## You need to test, we're here to help.

You need to test, we're here to help.

## 02 February 2018

### Getting The Most Out Of Your Oscilloscope: Math Functions Figure 1: Parameter math functionsprovide a way to create customparameters
Parameter math functions are an important part of an oscilloscope's analysis capabilities. Using parameter math, you can create custom parameters based on simple arithmetic relationships between existing parameters. It allows you to add, subtract, multiply, divide, or rescale parameters (Figure 1).

You can do things like inverting waveforms, multiply voltage and current to find power, or integrate a waveform to find energy and Joules. You can cascade measurements, or combine functions in a Math channel. Teledyne LeCroy's four-channel oscilloscopes provide eight Math channels; eight-channel instruments provide 12 Math channels.

With parameter math, you can combine parameters to calculate other parameters that Teledyne LeCroy oscilloscopes do not list in the parameter measurement listing, such as the crest factor of a waveform, or measuring the modulation index of an FM signal. Figure 2: WebEdit lets you create a graphical processing flowby dropping in math, measure, and parameter math operationsand connecting them together as necessary
If you need even more complex custom math functions, there's always the Processing Web Editor (or WebEdit for short). Let's face it: Waveform analysis is a complex affair in which you might need to link together a whole chain of math functions, parameters, and parameter math. WebEdit gives you a means of graphically constructing and modeling such math and measurement processing chains.

With WebEdit, you can cascade functions, or include things like Matlab scripts. There's almost no end to the possible combinations you can concoct with WebEdit. A preview function allows you to add little windows that will show you the output at the output of any operation, so you can check to see if what you're putting together is giving you what you expect it to, and this is independent of the oscilloscope application itself. Figure 3: Spectrum analysis software provides a user interfacefamiliar to users of traditional spectrum analyzers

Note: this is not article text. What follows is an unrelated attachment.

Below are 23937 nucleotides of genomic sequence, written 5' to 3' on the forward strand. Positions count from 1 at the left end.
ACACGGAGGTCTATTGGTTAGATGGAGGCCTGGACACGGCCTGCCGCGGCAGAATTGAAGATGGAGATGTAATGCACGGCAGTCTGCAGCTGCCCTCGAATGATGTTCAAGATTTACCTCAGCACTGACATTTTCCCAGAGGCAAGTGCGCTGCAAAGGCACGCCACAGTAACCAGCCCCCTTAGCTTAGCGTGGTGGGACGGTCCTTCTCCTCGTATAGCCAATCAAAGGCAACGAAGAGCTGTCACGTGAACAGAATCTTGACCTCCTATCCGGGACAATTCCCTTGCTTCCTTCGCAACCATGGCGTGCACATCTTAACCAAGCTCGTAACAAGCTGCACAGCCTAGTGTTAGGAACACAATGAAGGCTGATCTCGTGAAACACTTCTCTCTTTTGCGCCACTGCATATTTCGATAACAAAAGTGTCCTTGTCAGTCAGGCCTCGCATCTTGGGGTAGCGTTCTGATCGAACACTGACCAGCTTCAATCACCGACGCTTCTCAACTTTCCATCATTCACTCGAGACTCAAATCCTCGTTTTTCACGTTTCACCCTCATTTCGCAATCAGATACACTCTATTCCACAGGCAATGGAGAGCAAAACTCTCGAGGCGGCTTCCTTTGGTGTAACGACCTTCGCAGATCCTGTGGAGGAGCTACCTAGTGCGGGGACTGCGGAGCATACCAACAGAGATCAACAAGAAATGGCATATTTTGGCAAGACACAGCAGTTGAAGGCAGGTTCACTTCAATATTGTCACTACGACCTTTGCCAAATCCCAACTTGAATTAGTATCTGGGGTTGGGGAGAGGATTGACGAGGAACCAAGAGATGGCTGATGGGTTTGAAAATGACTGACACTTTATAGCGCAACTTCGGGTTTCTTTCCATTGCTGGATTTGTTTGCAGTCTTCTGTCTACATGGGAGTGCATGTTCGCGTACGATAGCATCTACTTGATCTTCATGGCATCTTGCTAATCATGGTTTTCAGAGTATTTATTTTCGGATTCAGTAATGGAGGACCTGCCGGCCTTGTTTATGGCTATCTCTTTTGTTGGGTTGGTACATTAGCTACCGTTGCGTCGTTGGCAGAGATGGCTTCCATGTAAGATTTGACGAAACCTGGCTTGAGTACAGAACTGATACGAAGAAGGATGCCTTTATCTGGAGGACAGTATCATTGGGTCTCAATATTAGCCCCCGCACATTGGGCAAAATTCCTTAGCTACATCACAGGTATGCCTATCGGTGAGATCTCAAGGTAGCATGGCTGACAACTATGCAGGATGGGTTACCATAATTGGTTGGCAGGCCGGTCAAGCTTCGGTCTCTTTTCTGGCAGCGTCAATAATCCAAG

The ability to convert a time-domain waveform acquisition to the frequency domain is an important tool for oscilloscope users. Fast Fourier transforms (FFTs) are not new to oscilloscopes, and Teledyne LeCroy offers FFT as a standard math operation on most of its oscilloscopes. But that capability goes a step further with its Spectrum Analysis option. The Spectrum Analysis software greatly simplifies the process of setting up an FFT by providing a user interface that is familiar to anyone who's spent time with traditional spectrum analyzers (Figure 3).

Setup of an FFT is pretty simple: Select a center frequency, span, and resolution bandwidth, and the software will set the proper sampling rate and time-domain acquisition length. An automatic peak-detect function identifies all frequency peaks, labels them on the display, and creates an interactive table of the peaks. You can also see the FFT as a spectrogram that shows how the spectra change over time.

We covered custom parameter measurements in an earlier post, but be aware that you also can set up user-defined math functions by selecting the Custom category in the Math-operator selection dialog. As with the custom parameters, custom Math operators supports Matlab, C/C++, Visual Basic scripts, VBA, Excel, and JavaScript. Custom Math lets you define your own scripts for waveform analysis and display of the results. It's fully integrated into the oscilloscope's processing architecture, so you can perform further analysis with parameters and so on.

We'll look at tools for the physical layer of serial protocols next.

Previous posts in this series:

Getting The Most Out Of Your Oscilloscope: Setup